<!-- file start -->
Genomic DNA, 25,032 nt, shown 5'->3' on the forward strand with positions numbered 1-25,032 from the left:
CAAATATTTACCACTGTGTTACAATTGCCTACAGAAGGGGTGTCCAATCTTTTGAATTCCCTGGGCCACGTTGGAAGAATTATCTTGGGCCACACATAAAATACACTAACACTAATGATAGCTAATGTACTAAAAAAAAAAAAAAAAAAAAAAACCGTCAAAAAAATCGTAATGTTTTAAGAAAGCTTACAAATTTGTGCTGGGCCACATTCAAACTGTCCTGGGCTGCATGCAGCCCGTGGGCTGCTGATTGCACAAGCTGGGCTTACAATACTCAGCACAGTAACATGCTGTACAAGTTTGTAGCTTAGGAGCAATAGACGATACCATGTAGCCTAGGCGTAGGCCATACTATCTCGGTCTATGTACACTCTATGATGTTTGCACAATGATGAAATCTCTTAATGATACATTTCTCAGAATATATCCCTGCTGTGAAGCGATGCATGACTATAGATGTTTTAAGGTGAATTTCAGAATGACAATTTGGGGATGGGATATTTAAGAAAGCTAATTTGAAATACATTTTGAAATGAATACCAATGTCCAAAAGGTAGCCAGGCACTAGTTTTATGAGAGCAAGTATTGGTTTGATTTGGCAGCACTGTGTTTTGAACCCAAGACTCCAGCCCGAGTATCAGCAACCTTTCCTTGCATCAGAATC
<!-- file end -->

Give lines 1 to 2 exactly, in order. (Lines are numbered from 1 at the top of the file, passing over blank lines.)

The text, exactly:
Genomic DNA, 25,032 nt, shown 5'->3' on the forward strand with positions numbered 1-25,032 from the left:
CAAATATTTACCACTGTGTTACAATTGCCTACAGAAGGGGTGTCCAATCTTTTGAATTCCCTGGGCCACGTTGGAAGAATTATCTTGGGCCACACATAAAATACACTAACACTAATGATAGCTAATGTACTAAAAAAAAAAAAAAAAAAAAAAACCGTCAAAAAAATCGTAATGTTTTAAGAAAGCTTACAAATTTGTGCTGGGCCACATTCAAACTGTCCTGGGCTGCATGCAGCCCGTGGGCTGCTGATTGCACAAGCTGGGCTTACAATACTCAGCACAGTAACATGCTGTACAAGTTTGTAGCTTAGGAGCAATAGACGATACCATGTAGCCTAGGCGTAGGCCATACTATCTCGGTCTATGTACACTCTATGATGTTTGCACAATGATGAAATCTCTTAATGATACATTTCTCAGAATATATCCCTGCTGTGAAGCGATGCATGACTATAGATGTTTTAAGGTGAATTTCAGAATGACAATTTGGGGATGGGATATTTAAGAAAGCTAATTTGAAATACATTTTGAAATGAATACCAATGTCCAAAAGGTAGCCAGGCACTAGTTTTATGAGAGCAAGTATTGGTTTGATTTGGCAGCACTGTGTTTTGAACCCAAGACTCCAGCCCGAGTATCAGCAACCTTTCCTTGCATCAGAATC